[5]Ognibene, Grant, Wilson Torres, Rie Von Eyben, and Kathleen Horst. “Impact of a Sit-Stand Workstation on Chronic Low Back Pain:… : Journal of Occupational and Environmental Medicine.” LWW. JOEM, 2016. Web. 26 Oct. 2016. <http://journals.lww.com/joem/Citation/2016/03000/Impact_of_a_Sit_Stand_Workstation_on_Chronic_Low.11.aspx>.

[6] Munir F., Houdmont J., Clemes S., Wilson K., Kerr R., Addley K. Work engagement and its association with occupational sitting time: Results from the Stormont study Environmental and occupational health. BMC Public Health, Volume 15, Issue 1, 12 December 2015. <http://www.sciencedirect.com/science/article/pii/S1755296613000252>.

[7]Mehta, Ranjana K., Ashley E. Shortz, and Mark E. Benden. “Standing Up for Learning: A Pilot Investigation on the Neurocognitive Benefits of Stand-Biased School Desks.” Ed. Rachel Davey. International Journal of Environmental Research and Public Health 13.1 (2016): 59. PMC. Web. 26 Oct. 2016. <https://www.ncbi.nlm.nih.gov/pmc/articles/PMC4730450/>.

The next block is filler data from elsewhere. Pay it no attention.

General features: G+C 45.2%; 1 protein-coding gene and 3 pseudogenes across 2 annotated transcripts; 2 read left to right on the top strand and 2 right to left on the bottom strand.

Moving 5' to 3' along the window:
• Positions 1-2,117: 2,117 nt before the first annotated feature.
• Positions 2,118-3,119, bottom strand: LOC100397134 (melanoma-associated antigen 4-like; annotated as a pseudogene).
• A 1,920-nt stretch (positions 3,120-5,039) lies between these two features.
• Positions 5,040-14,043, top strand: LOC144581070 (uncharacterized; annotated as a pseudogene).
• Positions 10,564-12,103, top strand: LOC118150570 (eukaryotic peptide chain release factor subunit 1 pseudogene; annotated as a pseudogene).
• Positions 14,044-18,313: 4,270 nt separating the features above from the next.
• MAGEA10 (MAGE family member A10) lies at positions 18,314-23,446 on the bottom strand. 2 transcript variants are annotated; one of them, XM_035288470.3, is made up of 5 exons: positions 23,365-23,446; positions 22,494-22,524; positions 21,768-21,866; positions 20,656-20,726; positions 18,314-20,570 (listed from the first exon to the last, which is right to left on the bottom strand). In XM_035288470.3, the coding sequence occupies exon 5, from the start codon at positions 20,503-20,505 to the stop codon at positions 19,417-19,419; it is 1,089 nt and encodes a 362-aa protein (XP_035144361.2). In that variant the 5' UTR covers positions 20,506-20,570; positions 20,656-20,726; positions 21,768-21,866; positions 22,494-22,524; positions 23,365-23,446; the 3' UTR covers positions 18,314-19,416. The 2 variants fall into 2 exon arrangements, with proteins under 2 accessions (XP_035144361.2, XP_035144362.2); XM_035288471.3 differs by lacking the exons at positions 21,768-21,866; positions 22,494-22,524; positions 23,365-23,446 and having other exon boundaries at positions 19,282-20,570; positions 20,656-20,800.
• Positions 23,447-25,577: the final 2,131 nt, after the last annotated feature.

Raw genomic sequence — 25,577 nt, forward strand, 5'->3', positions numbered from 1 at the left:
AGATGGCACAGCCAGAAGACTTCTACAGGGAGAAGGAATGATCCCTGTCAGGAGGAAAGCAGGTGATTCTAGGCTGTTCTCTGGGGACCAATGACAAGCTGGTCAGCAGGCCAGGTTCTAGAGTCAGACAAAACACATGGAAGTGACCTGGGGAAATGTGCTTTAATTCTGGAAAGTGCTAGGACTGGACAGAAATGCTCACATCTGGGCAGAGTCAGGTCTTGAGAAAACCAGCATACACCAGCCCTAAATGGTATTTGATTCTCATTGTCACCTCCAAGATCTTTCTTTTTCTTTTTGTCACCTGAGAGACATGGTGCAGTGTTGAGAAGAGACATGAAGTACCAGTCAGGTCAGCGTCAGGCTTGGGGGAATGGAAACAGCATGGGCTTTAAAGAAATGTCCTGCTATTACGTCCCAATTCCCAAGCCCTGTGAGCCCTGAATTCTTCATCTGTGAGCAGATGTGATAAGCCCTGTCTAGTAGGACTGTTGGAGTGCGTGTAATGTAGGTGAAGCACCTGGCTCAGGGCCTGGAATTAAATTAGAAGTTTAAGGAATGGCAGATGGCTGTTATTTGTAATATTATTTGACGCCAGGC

[8] Healy, Genevieve, Elizabeth Winkler, Neville Owen, Satyamurthy Anuradha, and David Dunstan. “Replacing Sitting Time with Standing or Stepping: Associations with Cardio-metabolic Risk Biomarkers.” European Heart Journal, 30 July 2015. Web. 26 Oct. 2016. <http://eurheartj.oxfordjournals.org/content/early/2015/07/29/eurheartj.ehv308>.

[9] “Heart Disease Facts.” Centers for Disease Control and Prevention. N.p., 10 Aug. 2015. Web. 26 Oct. 2016. <http://www.cdc.gov/heartdisease/facts.htm>.

[10] Katzmarzyk1, Peter T. “Sedentary Behaviour and Life Expectancy in the USA: A Cause-deleted Life Table Analysis.” British Medical Journal, 9 July 2012. Web. 26 Oct. 2016. <http://bmjopen.bmj.com/content/2/4/e000828.short>.